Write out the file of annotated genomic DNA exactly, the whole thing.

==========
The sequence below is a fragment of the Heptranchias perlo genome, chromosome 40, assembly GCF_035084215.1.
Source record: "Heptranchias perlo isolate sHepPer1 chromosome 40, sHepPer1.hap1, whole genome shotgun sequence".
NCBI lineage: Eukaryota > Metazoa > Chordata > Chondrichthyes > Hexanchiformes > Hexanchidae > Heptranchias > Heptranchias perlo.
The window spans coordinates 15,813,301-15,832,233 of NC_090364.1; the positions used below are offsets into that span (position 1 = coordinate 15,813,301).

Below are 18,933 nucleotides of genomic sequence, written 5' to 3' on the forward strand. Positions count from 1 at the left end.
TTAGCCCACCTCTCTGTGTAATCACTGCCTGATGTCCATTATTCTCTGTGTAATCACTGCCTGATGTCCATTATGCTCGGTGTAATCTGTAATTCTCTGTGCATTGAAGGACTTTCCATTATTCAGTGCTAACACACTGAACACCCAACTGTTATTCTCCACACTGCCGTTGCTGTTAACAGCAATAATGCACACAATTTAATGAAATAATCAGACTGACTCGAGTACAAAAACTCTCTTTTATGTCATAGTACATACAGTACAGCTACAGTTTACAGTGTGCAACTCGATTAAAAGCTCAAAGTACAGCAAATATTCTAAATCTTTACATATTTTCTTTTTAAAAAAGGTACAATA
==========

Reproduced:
The sequence below is a fragment of the Heptranchias perlo genome, chromosome 40, assembly GCF_035084215.1.
Source record: "Heptranchias perlo isolate sHepPer1 chromosome 40, sHepPer1.hap1, whole genome shotgun sequence".
NCBI lineage: Eukaryota > Metazoa > Chordata > Chondrichthyes > Hexanchiformes > Hexanchidae > Heptranchias > Heptranchias perlo.
The window spans coordinates 15,813,301-15,832,233 of NC_090364.1; the positions used below are offsets into that span (position 1 = coordinate 15,813,301).

Below are 18,933 nucleotides of genomic sequence, written 5' to 3' on the forward strand. Positions count from 1 at the left end.
TTAGCCCACCTCTCTGTGTAATCACTGCCTGATGTCCATTATTCTCTGTGTAATCACTGCCTGATGTCCATTATGCTCGGTGTAATCTGTAATTCTCTGTGCATTGAAGGACTTTCCATTATTCAGTGCTAACACACTGAACACCCAACTGTTATTCTCCACACTGCCGTTGCTGTTAACAGCAATAATGCACACAATTTAATGAAATAATCAGACTGACTCGAGTACAAAAACTCTCTTTTATGTCATAGTACATACAGTACAGCTACAGTTTACAGTGTGCAACTCGATTAAAAGCTCAAAGTACAGCAAATATTCTAAATCTTTACATATTTTCTTTTTAAAAAAGGTACAATA